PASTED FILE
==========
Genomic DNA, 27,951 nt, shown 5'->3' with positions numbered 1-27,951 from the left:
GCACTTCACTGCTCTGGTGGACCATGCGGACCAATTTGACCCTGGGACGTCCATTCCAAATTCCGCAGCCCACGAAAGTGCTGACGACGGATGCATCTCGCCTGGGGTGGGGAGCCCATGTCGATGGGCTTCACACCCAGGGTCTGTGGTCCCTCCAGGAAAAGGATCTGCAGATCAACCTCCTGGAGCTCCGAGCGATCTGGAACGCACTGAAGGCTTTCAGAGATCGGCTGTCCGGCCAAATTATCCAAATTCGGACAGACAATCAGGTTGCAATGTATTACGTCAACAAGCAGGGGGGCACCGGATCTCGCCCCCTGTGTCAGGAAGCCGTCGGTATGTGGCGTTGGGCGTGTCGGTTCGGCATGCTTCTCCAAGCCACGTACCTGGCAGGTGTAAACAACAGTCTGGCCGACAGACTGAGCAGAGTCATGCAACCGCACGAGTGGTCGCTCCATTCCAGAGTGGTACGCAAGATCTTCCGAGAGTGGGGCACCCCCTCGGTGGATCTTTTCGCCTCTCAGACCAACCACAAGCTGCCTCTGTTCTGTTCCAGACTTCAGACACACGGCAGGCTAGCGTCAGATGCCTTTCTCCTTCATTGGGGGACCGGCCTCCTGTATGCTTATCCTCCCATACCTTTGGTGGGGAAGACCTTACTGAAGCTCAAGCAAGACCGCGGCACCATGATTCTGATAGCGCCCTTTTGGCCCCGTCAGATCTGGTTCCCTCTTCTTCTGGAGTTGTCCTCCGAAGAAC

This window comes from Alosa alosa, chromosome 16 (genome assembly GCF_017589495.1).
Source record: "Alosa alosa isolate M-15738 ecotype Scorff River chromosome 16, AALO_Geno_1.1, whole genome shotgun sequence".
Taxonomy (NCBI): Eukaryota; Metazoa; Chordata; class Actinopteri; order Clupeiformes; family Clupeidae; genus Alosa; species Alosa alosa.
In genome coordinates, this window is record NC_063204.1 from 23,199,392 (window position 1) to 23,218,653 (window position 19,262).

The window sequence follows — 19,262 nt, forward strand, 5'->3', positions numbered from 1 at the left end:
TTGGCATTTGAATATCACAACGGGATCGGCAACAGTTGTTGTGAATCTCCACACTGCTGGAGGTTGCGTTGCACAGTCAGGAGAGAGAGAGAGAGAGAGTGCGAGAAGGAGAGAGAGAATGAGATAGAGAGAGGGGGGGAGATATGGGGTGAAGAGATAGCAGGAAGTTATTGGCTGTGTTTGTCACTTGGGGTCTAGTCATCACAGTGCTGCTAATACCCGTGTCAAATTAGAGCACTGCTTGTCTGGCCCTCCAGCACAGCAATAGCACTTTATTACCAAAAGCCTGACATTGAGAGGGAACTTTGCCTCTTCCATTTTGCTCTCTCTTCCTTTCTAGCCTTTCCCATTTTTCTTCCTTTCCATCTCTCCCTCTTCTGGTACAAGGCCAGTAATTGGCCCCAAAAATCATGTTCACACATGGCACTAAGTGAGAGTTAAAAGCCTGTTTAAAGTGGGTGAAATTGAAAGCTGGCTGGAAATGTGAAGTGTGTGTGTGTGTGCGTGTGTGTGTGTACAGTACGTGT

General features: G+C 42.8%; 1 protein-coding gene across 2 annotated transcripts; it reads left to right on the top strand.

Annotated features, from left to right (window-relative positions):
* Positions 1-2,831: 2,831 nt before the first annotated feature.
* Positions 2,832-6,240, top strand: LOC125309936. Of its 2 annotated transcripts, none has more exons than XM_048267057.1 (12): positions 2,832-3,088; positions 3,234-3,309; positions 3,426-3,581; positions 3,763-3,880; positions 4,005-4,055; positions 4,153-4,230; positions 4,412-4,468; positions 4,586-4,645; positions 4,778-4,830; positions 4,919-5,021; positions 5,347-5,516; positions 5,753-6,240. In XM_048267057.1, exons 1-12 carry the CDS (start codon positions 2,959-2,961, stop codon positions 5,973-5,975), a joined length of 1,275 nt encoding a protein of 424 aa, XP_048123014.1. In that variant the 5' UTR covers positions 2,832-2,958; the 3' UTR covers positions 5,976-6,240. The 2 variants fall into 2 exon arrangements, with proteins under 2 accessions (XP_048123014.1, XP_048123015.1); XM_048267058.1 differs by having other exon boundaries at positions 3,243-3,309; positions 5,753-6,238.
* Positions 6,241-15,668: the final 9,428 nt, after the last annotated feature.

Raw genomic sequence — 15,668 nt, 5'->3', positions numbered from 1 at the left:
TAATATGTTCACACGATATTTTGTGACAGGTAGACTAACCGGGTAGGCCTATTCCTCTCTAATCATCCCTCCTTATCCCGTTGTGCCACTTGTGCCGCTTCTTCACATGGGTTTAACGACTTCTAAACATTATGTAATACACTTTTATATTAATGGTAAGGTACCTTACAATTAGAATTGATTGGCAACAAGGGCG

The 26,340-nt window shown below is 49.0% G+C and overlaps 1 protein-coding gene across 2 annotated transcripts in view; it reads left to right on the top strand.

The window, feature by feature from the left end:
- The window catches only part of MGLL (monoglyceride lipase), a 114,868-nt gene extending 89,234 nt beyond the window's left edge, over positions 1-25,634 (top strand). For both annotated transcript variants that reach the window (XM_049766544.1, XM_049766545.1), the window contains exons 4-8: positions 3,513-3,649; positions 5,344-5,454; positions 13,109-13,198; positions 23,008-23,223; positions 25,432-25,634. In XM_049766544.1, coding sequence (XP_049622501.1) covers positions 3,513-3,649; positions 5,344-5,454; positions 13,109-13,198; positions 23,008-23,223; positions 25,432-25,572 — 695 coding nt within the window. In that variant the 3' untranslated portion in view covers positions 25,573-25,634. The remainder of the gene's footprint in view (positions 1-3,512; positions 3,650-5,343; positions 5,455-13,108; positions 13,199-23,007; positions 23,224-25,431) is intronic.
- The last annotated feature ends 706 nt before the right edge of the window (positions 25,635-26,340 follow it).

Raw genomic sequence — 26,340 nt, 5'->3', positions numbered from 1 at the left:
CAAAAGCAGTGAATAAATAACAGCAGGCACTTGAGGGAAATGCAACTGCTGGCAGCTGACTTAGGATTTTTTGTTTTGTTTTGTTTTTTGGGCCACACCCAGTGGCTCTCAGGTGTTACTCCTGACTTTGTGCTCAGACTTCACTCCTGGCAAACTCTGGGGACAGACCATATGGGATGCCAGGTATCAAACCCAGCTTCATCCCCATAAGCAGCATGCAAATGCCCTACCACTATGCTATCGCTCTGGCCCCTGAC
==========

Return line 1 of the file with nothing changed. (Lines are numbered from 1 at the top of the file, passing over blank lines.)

Genomic DNA, 27,951 nt, shown 5'->3' with positions numbered 1-27,951 from the left: